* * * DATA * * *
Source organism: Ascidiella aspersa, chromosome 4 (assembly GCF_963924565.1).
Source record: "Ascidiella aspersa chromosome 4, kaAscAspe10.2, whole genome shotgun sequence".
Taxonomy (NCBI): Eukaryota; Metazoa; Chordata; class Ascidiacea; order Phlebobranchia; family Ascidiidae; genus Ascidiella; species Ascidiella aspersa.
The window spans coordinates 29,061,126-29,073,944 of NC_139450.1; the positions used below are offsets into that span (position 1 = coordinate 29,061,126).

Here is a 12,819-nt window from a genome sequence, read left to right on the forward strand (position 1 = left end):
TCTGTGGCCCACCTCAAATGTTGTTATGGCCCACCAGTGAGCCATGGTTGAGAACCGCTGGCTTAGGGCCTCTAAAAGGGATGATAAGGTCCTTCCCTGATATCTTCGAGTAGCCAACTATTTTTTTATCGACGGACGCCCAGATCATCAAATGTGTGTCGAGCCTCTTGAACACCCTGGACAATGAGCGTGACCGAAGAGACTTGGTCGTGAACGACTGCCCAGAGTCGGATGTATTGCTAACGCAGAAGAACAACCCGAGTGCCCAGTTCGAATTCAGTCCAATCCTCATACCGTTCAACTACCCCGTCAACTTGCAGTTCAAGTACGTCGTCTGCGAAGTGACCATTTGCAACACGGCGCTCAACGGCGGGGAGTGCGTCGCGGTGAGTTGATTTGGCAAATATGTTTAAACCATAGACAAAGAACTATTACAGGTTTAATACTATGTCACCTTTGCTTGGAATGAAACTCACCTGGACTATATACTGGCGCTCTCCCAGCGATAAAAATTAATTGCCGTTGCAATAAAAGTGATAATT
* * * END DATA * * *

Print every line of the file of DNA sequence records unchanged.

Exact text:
Source organism: Ascidiella aspersa, chromosome 4 (assembly GCF_963924565.1).
Source record: "Ascidiella aspersa chromosome 4, kaAscAspe10.2, whole genome shotgun sequence".
Taxonomy (NCBI): Eukaryota; Metazoa; Chordata; class Ascidiacea; order Phlebobranchia; family Ascidiidae; genus Ascidiella; species Ascidiella aspersa.
The window spans coordinates 29,061,126-29,073,944 of NC_139450.1; the positions used below are offsets into that span (position 1 = coordinate 29,061,126).

Here is a 12,819-nt window from a genome sequence, read left to right on the forward strand (position 1 = left end):
TCTGTGGCCCACCTCAAATGTTGTTATGGCCCACCAGTGAGCCATGGTTGAGAACCGCTGGCTTAGGGCCTCTAAAAGGGATGATAAGGTCCTTCCCTGATATCTTCGAGTAGCCAACTATTTTTTTATCGACGGACGCCCAGATCATCAAATGTGTGTCGAGCCTCTTGAACACCCTGGACAATGAGCGTGACCGAAGAGACTTGGTCGTGAACGACTGCCCAGAGTCGGATGTATTGCTAACGCAGAAGAACAACCCGAGTGCCCAGTTCGAATTCAGTCCAATCCTCATACCGTTCAACTACCCCGTCAACTTGCAGTTCAAGTACGTCGTCTGCGAAGTGACCATTTGCAACACGGCGCTCAACGGCGGGGAGTGCGTCGCGGTGAGTTGATTTGGCAAATATGTTTAAACCATAGACAAAGAACTATTACAGGTTTAATACTATGTCACCTTTGCTTGGAATGAAACTCACCTGGACTATATACTGGCGCTCTCCCAGCGATAAAAATTAATTGCCGTTGCAATAAAAGTGATAATT